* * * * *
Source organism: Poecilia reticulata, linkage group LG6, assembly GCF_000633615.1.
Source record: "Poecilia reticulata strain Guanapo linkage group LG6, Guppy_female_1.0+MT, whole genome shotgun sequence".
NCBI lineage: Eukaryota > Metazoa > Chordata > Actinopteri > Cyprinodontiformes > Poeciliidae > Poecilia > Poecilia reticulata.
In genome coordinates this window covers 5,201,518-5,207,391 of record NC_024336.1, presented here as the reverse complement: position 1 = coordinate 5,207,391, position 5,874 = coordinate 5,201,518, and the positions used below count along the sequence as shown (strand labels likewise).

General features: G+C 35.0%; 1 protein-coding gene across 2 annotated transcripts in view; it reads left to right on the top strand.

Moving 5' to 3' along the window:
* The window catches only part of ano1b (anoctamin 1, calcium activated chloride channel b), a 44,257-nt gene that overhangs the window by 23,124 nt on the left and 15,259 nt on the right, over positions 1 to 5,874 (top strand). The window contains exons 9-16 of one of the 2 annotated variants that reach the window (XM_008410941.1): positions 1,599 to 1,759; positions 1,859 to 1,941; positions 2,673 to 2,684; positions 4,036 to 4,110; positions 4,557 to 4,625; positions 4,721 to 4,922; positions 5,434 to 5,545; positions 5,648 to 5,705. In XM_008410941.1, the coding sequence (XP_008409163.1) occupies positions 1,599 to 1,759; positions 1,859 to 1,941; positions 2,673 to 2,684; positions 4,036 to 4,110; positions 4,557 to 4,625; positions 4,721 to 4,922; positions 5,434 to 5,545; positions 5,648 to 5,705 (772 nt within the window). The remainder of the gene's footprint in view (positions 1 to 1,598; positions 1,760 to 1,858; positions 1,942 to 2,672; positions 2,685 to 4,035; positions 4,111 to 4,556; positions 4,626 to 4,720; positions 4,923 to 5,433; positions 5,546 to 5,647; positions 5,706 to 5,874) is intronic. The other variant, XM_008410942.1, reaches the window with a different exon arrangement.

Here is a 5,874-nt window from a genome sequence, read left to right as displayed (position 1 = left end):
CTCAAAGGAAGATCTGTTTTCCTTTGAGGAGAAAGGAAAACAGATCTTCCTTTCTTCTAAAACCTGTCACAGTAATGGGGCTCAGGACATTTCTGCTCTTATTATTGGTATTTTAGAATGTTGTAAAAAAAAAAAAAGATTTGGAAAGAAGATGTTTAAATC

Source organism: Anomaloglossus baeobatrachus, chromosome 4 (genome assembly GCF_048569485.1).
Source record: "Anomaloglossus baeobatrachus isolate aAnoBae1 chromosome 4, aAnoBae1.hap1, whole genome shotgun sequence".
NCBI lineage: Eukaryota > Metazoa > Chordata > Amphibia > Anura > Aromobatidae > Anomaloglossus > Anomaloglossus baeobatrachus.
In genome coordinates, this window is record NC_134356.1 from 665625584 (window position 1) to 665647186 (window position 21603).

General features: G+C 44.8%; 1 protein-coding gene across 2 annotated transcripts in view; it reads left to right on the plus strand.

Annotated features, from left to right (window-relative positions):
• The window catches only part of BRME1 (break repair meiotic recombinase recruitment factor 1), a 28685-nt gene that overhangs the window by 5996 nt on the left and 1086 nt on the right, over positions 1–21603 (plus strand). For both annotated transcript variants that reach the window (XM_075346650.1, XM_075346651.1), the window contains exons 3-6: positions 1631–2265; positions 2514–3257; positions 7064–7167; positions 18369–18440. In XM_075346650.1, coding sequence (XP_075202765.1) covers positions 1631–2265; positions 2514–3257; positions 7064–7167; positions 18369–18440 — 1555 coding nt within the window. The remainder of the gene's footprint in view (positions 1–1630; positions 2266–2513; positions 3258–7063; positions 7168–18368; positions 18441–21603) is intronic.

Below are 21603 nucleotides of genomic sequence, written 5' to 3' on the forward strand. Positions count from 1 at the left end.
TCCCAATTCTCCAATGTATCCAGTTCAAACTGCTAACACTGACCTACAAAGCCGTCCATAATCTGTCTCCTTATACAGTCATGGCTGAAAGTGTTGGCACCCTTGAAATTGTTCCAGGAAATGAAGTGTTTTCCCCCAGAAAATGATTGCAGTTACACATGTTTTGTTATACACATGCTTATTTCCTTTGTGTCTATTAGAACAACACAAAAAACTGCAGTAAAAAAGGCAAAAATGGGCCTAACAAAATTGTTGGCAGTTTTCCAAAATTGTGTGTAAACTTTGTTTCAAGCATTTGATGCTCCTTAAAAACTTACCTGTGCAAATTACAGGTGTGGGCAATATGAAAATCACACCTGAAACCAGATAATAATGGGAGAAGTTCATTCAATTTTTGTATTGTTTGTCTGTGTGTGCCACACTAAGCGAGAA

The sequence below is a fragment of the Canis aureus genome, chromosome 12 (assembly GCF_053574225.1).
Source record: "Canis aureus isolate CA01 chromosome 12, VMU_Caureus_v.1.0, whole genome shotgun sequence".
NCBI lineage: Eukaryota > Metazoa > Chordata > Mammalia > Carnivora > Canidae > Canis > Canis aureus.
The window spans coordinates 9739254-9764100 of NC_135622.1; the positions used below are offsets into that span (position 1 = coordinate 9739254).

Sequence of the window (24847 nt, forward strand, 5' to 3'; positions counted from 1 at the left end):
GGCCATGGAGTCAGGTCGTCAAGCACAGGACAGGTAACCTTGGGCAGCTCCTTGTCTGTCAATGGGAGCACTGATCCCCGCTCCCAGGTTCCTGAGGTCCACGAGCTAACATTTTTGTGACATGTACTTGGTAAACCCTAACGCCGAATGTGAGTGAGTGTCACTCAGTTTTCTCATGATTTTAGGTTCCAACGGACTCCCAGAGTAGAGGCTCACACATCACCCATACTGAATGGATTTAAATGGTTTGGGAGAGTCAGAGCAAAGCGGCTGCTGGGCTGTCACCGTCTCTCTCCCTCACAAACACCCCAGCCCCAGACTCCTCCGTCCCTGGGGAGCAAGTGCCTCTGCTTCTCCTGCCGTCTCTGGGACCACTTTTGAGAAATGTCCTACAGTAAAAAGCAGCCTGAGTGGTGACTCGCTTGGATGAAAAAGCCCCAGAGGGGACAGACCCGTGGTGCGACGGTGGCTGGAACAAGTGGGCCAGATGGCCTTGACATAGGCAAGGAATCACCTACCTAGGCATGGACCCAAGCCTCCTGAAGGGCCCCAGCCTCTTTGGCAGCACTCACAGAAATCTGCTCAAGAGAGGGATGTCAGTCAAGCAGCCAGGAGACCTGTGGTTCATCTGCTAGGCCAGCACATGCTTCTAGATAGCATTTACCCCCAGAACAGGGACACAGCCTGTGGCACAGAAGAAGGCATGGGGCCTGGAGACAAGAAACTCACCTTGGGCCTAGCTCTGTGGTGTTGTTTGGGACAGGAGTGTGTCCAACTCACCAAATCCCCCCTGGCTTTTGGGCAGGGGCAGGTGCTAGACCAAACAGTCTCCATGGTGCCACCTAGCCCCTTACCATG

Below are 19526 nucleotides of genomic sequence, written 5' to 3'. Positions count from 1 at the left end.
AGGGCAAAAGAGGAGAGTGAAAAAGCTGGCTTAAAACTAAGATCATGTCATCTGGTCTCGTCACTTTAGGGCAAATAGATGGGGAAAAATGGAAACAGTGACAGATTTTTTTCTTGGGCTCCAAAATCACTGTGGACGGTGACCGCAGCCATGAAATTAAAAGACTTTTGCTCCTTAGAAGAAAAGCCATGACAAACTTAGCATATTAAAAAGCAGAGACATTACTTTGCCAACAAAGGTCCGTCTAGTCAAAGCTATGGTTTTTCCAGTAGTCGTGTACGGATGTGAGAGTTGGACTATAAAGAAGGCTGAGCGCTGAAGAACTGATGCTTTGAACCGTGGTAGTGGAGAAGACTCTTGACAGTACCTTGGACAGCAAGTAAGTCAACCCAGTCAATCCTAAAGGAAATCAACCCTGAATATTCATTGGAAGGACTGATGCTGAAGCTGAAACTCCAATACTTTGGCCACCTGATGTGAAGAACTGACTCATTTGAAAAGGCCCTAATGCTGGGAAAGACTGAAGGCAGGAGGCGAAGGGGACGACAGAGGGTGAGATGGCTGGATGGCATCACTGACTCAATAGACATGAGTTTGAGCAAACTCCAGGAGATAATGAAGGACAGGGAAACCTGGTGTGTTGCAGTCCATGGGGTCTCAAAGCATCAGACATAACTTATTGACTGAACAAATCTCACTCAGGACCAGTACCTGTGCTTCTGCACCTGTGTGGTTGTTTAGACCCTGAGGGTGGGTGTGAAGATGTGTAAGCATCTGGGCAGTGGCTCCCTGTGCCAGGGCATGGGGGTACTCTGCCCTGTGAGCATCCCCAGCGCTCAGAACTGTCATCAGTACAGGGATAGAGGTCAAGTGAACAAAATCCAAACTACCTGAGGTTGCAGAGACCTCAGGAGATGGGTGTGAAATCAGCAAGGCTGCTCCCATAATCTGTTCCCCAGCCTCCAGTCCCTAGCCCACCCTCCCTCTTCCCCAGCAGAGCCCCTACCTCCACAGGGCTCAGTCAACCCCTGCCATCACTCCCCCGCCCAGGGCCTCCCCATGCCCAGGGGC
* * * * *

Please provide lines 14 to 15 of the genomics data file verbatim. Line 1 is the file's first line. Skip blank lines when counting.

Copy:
General features: G+C 44.8%; 1 protein-coding gene across 2 annotated transcripts in view; it reads left to right on the plus strand.

Annotated features, from left to right (window-relative positions):